Instructions: Start indoors 6-8 weeks before last frost. Sow 1-2 seeds per pot. Keep soil moist but not wet until seeds have germinated. Overwatering can result in damping off; allow the soil to dry a bit between waterings. When seedlings have 1-2 sets of leaves, thin to 1 per pot. Transplant outdoors when plants are 4" high. Can also be grown in containers. Sage prefers full sun and well drained soil. Sage is a short lived perennial that lasts 3-5 years.
 

Days to Germination: 5-10 days
Days to Maturity: 85 days
Planting Depth: 1/4"
Spacing in Row: 12"
Spacing Between Rows: 18"
Height at Maturity: 12"
Width at Maturity: 12"

HE-38 Thyme
 
Item Details: Perennial. Attracts bees. Tiny aromatic leaves cover slender woody stalks ending in sweet pinkish, lavender, white flowers. Makes a beautiful low-growing border along herb and flower beds. A versatile culinary staple to flavor meat or vegetable dishes.
 
Instructions: Our strain is a hardy perennial to Zone 4 (which includes us!). Start transplants 8-10 weeks before planting date. Seeds require light for germination. Optimal soil temperatures for germination are 55-60 F. Seedlings are best planted in clumps.
 

Sun Preference: Full sun
Days to Germination: 14-28
Planting Depth: 1/8”
Spacing in Row: 8"
Spacing Between Rows: 8"
Days to Maturity: 90
Height at Maturity: 6-10”

Natives

NAT-10 Big Bluestem

 

These seeds are packaged for you with care by Dilan. Dilan is a student in the Highlander Mighty Transitions Program at Homestead High School in Mequon. We love this community partnership between the MATC Seed Library, Homestead High School and Mequon Nature Preserve. Connection and growth!

 

Item Details: The monarch of the prairie, largely responsible for the formation of the famous prairie sod. Once covered thousands of square miles of the tallgrass prairie from the Atlantic Ocean to the Rocky Mountains. In late August purplish flower spikes emerge producing distinctive three-parted seed heads. Lush green plants change color at first frost to an attractive reddish-copper that lasts well into the winter.

 

The grass can be used as a tall border or vertical accent in a garden. Its deep, extensive root system makes it well suited as a utility plant for erosion control and windbreaks. It is also an excellent choice for roadside plantings and other tough sites.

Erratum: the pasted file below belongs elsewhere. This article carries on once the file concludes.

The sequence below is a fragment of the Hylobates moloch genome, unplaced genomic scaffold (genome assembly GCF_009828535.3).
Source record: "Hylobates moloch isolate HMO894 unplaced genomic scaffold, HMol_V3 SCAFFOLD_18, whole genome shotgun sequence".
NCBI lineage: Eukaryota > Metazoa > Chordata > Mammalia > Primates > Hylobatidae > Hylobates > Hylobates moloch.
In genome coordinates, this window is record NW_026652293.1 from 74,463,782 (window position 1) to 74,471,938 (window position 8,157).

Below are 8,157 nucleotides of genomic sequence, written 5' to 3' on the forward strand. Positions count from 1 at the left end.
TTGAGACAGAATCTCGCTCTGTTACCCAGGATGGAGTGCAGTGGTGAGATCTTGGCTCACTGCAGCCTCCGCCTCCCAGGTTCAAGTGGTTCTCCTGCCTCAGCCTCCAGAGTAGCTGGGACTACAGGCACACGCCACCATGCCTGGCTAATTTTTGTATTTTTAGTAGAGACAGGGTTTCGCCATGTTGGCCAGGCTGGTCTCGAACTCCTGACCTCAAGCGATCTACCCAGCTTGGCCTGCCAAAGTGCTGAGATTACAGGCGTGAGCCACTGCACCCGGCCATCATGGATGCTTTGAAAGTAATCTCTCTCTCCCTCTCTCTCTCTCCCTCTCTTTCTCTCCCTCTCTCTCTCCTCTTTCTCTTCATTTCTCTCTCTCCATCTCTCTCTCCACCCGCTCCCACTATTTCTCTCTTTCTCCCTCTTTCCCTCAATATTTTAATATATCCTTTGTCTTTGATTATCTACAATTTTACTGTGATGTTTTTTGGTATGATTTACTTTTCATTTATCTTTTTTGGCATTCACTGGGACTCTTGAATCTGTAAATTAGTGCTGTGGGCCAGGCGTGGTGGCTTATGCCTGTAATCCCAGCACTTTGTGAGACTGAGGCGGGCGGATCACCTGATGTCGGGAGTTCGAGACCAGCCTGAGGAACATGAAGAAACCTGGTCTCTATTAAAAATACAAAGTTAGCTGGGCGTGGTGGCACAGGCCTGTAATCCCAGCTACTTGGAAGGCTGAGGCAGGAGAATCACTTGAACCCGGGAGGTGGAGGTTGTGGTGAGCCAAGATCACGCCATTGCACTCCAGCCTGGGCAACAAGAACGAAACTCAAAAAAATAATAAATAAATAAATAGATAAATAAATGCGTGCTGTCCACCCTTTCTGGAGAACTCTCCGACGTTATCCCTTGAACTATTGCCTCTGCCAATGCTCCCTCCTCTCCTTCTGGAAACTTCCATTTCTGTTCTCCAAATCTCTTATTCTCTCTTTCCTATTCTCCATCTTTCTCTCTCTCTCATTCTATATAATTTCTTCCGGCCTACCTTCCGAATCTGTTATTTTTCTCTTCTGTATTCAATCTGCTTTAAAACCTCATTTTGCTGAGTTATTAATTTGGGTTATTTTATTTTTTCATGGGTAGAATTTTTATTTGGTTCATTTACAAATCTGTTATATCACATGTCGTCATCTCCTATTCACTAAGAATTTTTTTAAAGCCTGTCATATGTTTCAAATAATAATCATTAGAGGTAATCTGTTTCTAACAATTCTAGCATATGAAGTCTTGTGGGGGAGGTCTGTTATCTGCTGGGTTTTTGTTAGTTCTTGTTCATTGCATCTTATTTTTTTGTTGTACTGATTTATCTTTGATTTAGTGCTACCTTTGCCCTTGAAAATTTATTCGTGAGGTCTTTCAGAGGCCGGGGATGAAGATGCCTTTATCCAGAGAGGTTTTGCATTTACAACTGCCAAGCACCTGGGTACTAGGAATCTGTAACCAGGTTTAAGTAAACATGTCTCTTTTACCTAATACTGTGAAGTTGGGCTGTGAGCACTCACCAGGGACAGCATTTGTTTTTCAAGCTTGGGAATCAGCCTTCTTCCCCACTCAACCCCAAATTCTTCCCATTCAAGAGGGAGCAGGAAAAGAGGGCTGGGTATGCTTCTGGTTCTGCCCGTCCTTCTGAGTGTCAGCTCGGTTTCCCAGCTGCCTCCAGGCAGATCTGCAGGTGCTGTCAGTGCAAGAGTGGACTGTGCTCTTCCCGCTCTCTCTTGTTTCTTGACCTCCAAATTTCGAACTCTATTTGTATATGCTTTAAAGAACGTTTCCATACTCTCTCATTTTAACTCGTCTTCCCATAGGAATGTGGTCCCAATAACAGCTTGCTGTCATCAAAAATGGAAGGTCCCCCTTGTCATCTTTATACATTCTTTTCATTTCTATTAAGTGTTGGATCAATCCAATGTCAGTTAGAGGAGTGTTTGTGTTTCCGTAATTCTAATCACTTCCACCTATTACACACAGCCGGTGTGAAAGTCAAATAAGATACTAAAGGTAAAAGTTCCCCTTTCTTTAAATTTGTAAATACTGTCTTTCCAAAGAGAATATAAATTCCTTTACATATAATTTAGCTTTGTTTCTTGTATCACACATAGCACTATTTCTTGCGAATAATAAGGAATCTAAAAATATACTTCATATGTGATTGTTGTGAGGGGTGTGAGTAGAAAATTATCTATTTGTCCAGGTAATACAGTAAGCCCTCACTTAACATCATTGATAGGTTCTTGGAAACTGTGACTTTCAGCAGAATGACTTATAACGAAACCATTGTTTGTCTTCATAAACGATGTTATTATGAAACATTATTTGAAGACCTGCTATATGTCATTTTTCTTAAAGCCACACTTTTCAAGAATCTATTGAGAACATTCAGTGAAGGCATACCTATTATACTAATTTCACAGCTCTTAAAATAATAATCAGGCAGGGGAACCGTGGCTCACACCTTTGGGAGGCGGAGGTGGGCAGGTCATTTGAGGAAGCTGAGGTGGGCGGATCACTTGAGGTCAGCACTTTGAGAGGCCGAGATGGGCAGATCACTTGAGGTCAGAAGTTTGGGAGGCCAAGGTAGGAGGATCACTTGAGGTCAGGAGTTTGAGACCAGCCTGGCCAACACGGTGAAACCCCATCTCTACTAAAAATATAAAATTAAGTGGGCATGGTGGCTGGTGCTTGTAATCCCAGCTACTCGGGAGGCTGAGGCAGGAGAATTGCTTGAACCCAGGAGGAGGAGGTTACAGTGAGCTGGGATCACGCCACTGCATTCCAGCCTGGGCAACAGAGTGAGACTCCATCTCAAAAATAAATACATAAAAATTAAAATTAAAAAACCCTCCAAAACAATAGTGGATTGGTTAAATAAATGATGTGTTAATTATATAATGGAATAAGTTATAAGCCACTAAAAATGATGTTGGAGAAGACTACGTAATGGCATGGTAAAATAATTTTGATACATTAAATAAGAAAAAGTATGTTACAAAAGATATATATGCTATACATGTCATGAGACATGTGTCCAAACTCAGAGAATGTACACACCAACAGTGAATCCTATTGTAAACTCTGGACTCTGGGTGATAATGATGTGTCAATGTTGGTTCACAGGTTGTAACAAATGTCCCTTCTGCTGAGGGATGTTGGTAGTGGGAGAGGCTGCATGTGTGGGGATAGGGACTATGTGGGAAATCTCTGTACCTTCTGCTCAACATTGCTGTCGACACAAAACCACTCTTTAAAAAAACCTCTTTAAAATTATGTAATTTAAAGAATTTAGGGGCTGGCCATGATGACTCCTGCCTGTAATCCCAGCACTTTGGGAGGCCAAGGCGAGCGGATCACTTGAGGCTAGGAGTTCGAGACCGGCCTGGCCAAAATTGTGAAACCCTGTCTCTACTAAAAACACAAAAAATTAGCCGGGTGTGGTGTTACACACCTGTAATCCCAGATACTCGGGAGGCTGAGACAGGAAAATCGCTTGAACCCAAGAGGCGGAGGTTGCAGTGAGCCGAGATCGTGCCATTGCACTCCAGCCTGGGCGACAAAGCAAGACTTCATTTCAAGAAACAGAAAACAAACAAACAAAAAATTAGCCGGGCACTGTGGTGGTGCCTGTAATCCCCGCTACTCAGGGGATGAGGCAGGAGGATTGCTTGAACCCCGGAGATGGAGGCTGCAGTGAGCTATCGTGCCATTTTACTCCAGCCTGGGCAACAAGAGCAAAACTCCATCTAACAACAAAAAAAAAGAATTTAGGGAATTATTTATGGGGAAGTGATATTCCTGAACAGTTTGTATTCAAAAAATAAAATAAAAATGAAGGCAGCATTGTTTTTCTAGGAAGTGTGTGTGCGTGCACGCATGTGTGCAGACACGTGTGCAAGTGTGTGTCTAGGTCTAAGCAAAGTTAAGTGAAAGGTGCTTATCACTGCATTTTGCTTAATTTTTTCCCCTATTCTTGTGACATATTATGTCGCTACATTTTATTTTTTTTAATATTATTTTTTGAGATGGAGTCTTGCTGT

Instructions: Perennial. Sow seeds indoors in a warm area (70-85°F). Transplant outdoors after the danger of frost has passed. Seeds can also be directly sown into a weed-free seedbed in late April-June. Tolerant of many soils except consistently wet sites. Withstands drought.

 

Sun Preference: Full sun

Days to Germination: 30, with regular watering

Planting Depth: 1/4-½”

Height at Maturity: 4-7’

Width at Maturity: 2-2.5’

NAT-01 Little Bluestem

 

Item Details: Perennial. A clump-forming shorter prairie grass that is good for erosion control. At one time grew in 45 states and was the most abundant grass in mid-America. Thick plants with slightly blue foliage, turn a striking copper/orange-red in the fall and are topped by fluffy silvery-white seed heads. Provides cover and food for birds. Little Blue Stem seedlings are incredibly resilient, so you’ll have plenty of newly established plantings in no time!

 

Instructions: Sow seeds indoors in warm soil in late winter or spring. Plant out after all danger of frost has passed. Seeds can also be directly sown into a weed-free seedbed in May or June. Plants grow best in well-drained sand and loam. Not recommended for clay soils. Don’t add fertilizer to your soil the first year. Especially fertilizer with nitrogen– it will encourage weeds to grow too!
 

Sun Preference: Sun/Partial Shade
Days to Germination: 14-20
Planting Depth: 1/4”
Spacing between Plants: 24-36"
Days to Maturity: 75
Height at Maturity: 2-3’
Width at Maturity: 10"

NAT-05 Purple Prairie Clover

 

Item Details: Perennial. Attracts butterflies. Herbaceous plant is unbranched. A dense cylindrical spike of flowers top the plant. Flower spike is 1-2″ long and about half as wide. Each purple flower is about ¼” across, with 5 small petals and 5 golden anthers that protrude outward. These flowers bloom together as a flowery wreath at the bottom of the spike, which gradually moves upward at the season progresses. The blooming period occurs from early to mid-summer, and lasts about 1–1½ months. The root system consists of a stout taproot that runs deep into the ground. The seeds travel only a short distance from the mother plant when the cylindrical spikes are shaken by the wind. Excellent in a variety of plantings including rock gardens, sunny perennial borders, native plant gardens or naturalized prairie areas.
 

Instructions: Sow seeds indoors just beneath surface of soil. Transplant outdoors no later than August 1 to ensure good root development. Also easy to grow when direct seeded into a weed- free seedbed in mid-spring to early summer. Very drought tolerant once established.
 

Sun Preference: Full sun
Days to Germination: 10-20
Planting Depth: Just below surface
Spacing Between Rows: 12”
Height at Maturity: 1-3’
Plant Width at Maturity: 1’
Bloom Length/Width: 2”/1”

NAT-11 Yellow/Gray-headed Coneflower

 

Item Details: Perennial. Attracts butterflies. Member of the daisy family. Summer-long bloomer with large yellow flowers that have drooping petals. Gray-head Coneflower flowers surround a brown seedhead that birds eat from if plants are left standing. It is good for erosion control, looks good in mass plantings or in prairie plantings. Naturalizes easily. Grows up right and may be a meter or more in height. The slender, grooved stems have fine, upward pointing hairs, and may branch with a flower on top of each stem. The flowers may have between 5 to 10 petals that droop down toward the stem with a distinct “cone” in the center.